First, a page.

In today’s day and age of smart tech – watches, televisions, appliances, and more – the “Internet of Things” has quietly taken up residence in all of our lives. More than just personal devices, now vehicles, machines, and even buildings are connected online. But just what is this phenomenon that has become so commonplace?
The Internet of Things is a concept that originated about 20 years ago by programming experts at MIT. It boils down to the idea of connecting devices and machines (basically anything that can be turned on and off) to the internet and each other. This creates an entire network of relationships between these devices and gadgets – and people – and how they communicate, called the “Internet of Things” or IoT.
According to IoT Analytics, there are now more than 17 billion connected devices worldwide, with more than seven billion of those being IoT devices. This staggering nugget of data alone indicates the importance of understanding IoT and how it impacts your life. It also begs the first in a series of questions – what is the difference between a connected device and an IoT device? Are all smart gadgets IoT? There are not always hard-and-fast delineations.
Devices are considered “smart” when they have programmable capabilities and some form of automation. These devices generally have integrated computing and a user interface that’s easy to navigate. They may or may not be connected to the internet, which then determines if they are connected or IoT devices.
Great examples of these types of appliances include programmable coffee makers or thermostats that can be set to turn on or off at certain times so that you’re awakened to the smell of your favorite blend and the temperature drops when you go to bed. The more basic forms of this tech don’t require network access to function and therefore are just “smart.”
Throw in a connection to another gadget, and you’ve got a connected device. This concept is also called M2M or machine-to-machine communication and involves communication or data sharing between two devices without human interaction.
Connected devices include gadgets like smartphones, laptops, tablets, media players, IP phones, and smart TVs, whose primary function is communication. How they “connect” can vary – such as via Wi-Fi, Bluetooth or USB – but they generally come with a pre-knowledge of what other devices they will be connected to.
For example, your computer comes with settings that will connect it to a printer, just as your Bluetooth speaker knows to look for a phone to play music.
This preconceived knowledge of connected gadgets contrasts with IoT devices that use the power of the internet to discover other devices and initiate data sharing between them autonomously. All IoT machines are connected devices but not necessarily the other way around. The purpose of IoT devices is not necessarily just communication or computation, like with connected devices, but to create a continuous learning process by exchanging data and sharing it with other machines.
Starting to sound a little creepy, huh? Are the machines taking over? We’ll discuss that more in a minute.
The lines between all these classifications are becoming increasingly blurred. The coffee maker or thermostat examples become much more than just smart devices when you use a mobile app to adjust your temperature remotely or put on an extra pot on your way home from the gym.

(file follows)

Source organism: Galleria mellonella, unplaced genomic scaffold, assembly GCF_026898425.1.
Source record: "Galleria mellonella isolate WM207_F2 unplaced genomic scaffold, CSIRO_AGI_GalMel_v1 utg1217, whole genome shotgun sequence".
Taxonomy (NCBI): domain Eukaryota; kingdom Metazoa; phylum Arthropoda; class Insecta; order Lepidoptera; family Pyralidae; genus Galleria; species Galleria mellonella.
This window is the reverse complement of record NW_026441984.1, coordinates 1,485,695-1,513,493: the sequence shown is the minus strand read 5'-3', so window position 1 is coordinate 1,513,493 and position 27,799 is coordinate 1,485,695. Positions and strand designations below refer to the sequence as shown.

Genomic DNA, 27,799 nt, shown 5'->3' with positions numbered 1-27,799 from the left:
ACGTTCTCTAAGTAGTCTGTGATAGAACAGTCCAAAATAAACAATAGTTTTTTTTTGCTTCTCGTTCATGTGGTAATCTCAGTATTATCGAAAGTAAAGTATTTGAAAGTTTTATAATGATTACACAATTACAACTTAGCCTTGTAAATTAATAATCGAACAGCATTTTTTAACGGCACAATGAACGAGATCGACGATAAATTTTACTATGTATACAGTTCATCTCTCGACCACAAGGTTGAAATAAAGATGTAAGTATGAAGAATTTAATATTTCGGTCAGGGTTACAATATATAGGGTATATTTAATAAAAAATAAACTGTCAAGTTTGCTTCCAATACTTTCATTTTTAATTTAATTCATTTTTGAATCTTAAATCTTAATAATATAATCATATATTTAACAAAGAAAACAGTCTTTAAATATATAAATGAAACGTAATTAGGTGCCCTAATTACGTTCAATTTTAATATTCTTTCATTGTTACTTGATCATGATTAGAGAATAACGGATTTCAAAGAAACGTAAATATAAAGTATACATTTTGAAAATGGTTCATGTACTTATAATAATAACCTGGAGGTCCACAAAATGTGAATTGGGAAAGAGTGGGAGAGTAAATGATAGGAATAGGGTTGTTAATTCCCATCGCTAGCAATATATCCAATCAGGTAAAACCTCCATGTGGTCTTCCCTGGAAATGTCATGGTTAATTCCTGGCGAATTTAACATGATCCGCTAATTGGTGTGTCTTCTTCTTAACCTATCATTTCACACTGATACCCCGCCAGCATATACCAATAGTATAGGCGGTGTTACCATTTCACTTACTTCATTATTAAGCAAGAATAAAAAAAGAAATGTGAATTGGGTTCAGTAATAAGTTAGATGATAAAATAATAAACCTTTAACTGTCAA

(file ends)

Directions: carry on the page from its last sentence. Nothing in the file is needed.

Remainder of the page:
Some engineers consider devices like Amazon Echo and Google Home only to be connected devices – but are used to control IoT devices.
Clear as mud, right?
Is IoT Artificial Intelligence?
Fortunately, where there seems to be a bit more clarity is the distinction between IoT devices and artificial intelligence. IoT is understood to be the networking of physical machines that are equipped with the means necessary to communicate via a network (the internet) with each other and the external environment. In comparison, artificial intelligence (AI) occurs when a device is programmed to mimic cognitive function and make decisions based on previous experiences.
With IoT, devices are given a specific set of commands, such as opening a gate when a car approaches, using GPS and sensors to communicate between the gate and the car. With AI, the machine is given the ability to determine for itself what it should do, rather than relying on a predetermined set of instructions.
Implications of IoT
For those 90s kids who are currently having flashbacks of the Disney movie Smart House, you don’t have to worry about your smart house taking over. But you do need to be cautious about security. While IoT devices bring convenience and ease to your life, security is one of the biggest concerns, especially for devices used in your home. Do you want the whole world to know that you just asked your tv to search for Smart House on Disney+?
And we’ve all talked to a friend about some product or service only to find it in our Instagram ads 20 minutes later. Some of these features can be lifesavers – like when you get an alert to check into the flight that you booked but forgot to put in your calendar – but at what cost?
Businesses have similar privacy concerns. While the interconnectivity of machines created by IoT can help industry become more efficient – check out this Forbes article on the way IoT is reinventing business – it also creates vulnerabilities for hacking and exposure of proprietary information.
As IoT becomes even more commonplace and the cost to build and own these devices continues to drop, there is no doubt that we will be entering a new era of humanity. With connected devices already outnumbering people by more than two to one, only time will tell how our lives will change.